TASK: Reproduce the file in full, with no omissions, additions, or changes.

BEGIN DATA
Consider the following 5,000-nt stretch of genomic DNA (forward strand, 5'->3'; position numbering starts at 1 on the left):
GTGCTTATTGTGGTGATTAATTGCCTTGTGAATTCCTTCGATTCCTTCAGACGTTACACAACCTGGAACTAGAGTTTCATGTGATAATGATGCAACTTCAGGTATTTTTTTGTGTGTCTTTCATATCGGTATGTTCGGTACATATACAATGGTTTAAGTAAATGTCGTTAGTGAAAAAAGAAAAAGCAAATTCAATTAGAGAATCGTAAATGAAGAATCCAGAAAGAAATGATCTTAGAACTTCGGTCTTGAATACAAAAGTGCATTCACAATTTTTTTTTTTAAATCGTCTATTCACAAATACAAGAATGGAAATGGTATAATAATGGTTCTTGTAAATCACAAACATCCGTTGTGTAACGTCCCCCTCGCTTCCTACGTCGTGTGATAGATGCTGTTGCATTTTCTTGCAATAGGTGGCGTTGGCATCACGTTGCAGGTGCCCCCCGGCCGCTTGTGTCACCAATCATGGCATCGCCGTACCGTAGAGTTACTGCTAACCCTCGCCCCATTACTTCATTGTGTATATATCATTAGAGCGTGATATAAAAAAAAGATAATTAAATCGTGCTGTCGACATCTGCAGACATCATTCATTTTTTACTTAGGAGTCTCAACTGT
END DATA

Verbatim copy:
Consider the following 5,000-nt stretch of genomic DNA (forward strand, 5'->3'; position numbering starts at 1 on the left):
GTGCTTATTGTGGTGATTAATTGCCTTGTGAATTCCTTCGATTCCTTCAGACGTTACACAACCTGGAACTAGAGTTTCATGTGATAATGATGCAACTTCAGGTATTTTTTTGTGTGTCTTTCATATCGGTATGTTCGGTACATATACAATGGTTTAAGTAAATGTCGTTAGTGAAAAAAGAAAAAGCAAATTCAATTAGAGAATCGTAAATGAAGAATCCAGAAAGAAATGATCTTAGAACTTCGGTCTTGAATACAAAAGTGCATTCACAATTTTTTTTTTTAAATCGTCTATTCACAAATACAAGAATGGAAATGGTATAATAATGGTTCTTGTAAATCACAAACATCCGTTGTGTAACGTCCCCCTCGCTTCCTACGTCGTGTGATAGATGCTGTTGCATTTTCTTGCAATAGGTGGCGTTGGCATCACGTTGCAGGTGCCCCCCGGCCGCTTGTGTCACCAATCATGGCATCGCCGTACCGTAGAGTTACTGCTAACCCTCGCCCCATTACTTCATTGTGTATATATCATTAGAGCGTGATATAAAAAAAAGATAATTAAATCGTGCTGTCGACATCTGCAGACATCATTCATTTTTTACTTAGGAGTCTCAACTGT